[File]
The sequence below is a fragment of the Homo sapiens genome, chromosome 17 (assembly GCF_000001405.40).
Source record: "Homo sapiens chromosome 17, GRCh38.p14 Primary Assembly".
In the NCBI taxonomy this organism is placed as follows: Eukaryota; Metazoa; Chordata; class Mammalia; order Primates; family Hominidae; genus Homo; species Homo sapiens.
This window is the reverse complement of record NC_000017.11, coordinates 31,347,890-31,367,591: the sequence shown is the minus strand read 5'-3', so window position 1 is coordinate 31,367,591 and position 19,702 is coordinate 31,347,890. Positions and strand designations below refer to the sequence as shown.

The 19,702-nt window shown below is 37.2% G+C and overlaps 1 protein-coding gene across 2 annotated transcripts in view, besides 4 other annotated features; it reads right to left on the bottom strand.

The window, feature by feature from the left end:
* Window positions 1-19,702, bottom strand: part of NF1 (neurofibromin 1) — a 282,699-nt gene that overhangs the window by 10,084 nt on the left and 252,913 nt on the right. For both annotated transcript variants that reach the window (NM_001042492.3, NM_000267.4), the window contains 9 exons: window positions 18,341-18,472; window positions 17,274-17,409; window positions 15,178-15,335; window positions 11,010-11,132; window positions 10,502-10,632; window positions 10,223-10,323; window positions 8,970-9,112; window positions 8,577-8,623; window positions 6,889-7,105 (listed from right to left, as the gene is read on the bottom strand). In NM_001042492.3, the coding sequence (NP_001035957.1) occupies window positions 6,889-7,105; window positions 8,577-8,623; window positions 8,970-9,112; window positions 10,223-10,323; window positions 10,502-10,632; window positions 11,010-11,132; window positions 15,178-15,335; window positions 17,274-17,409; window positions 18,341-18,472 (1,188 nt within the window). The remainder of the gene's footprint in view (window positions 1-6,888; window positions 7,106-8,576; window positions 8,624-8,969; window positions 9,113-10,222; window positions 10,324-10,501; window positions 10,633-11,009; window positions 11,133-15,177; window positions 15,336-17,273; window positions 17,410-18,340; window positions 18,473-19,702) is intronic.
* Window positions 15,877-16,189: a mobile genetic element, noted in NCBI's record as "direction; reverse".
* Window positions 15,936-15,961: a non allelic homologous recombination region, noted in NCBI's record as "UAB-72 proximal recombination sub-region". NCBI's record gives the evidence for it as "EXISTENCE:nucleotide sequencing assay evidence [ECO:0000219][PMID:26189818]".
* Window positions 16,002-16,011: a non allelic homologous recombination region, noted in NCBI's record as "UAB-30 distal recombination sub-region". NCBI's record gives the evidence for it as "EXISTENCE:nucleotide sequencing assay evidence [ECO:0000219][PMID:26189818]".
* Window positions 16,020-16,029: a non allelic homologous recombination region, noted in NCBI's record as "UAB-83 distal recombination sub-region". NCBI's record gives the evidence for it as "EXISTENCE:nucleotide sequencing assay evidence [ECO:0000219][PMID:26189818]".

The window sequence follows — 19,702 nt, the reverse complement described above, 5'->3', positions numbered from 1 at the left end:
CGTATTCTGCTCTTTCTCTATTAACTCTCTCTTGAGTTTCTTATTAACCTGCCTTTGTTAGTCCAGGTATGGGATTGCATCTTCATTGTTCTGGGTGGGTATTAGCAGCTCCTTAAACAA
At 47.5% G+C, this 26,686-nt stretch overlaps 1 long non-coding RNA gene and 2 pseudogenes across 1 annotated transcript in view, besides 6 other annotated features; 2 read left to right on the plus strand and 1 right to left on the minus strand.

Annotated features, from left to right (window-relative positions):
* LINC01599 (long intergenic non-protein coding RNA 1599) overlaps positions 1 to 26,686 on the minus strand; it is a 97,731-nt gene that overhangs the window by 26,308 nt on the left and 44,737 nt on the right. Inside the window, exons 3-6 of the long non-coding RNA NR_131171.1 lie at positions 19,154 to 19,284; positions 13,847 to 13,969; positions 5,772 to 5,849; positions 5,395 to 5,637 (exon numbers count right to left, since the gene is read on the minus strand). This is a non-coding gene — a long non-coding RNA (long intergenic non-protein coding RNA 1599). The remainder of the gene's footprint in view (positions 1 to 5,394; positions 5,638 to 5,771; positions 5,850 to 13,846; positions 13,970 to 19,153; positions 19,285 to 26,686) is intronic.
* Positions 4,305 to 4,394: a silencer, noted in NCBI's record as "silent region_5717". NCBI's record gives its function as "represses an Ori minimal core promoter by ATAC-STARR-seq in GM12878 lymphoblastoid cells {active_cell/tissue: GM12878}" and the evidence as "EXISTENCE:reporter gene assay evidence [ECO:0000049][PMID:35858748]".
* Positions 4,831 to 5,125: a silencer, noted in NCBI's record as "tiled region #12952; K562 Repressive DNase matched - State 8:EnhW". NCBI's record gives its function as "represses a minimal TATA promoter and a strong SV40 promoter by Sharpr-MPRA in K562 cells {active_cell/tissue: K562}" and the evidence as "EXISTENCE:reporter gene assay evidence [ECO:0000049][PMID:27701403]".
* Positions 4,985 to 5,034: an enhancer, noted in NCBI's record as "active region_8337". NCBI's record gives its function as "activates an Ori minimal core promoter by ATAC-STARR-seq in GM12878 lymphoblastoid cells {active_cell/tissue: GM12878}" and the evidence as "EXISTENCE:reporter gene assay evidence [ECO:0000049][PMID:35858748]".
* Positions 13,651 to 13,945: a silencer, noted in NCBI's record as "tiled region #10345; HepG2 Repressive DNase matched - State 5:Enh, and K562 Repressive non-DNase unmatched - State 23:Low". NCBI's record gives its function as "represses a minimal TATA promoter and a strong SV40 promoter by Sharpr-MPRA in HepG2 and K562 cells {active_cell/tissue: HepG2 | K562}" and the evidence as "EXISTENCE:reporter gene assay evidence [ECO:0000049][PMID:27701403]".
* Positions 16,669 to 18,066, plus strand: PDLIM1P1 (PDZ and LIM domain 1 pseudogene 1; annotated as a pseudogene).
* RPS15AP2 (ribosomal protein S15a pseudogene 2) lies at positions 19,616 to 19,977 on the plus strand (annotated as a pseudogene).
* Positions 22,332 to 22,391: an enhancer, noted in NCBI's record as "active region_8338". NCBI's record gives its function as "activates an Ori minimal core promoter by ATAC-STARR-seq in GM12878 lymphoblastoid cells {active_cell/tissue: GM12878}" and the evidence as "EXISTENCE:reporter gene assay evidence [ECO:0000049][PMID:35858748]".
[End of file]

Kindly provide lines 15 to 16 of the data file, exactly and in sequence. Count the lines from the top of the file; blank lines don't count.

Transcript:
Annotated features, from left to right (window-relative positions):
* LINC01599 (long intergenic non-protein coding RNA 1599) overlaps positions 1 to 26,686 on the minus strand; it is a 97,731-nt gene that overhangs the window by 26,308 nt on the left and 44,737 nt on the right. Inside the window, exons 3-6 of the long non-coding RNA NR_131171.1 lie at positions 19,154 to 19,284; positions 13,847 to 13,969; positions 5,772 to 5,849; positions 5,395 to 5,637 (exon numbers count right to left, since the gene is read on the minus strand). This is a non-coding gene — a long non-coding RNA (long intergenic non-protein coding RNA 1599). The remainder of the gene's footprint in view (positions 1 to 5,394; positions 5,638 to 5,771; positions 5,850 to 13,846; positions 13,970 to 19,153; positions 19,285 to 26,686) is intronic.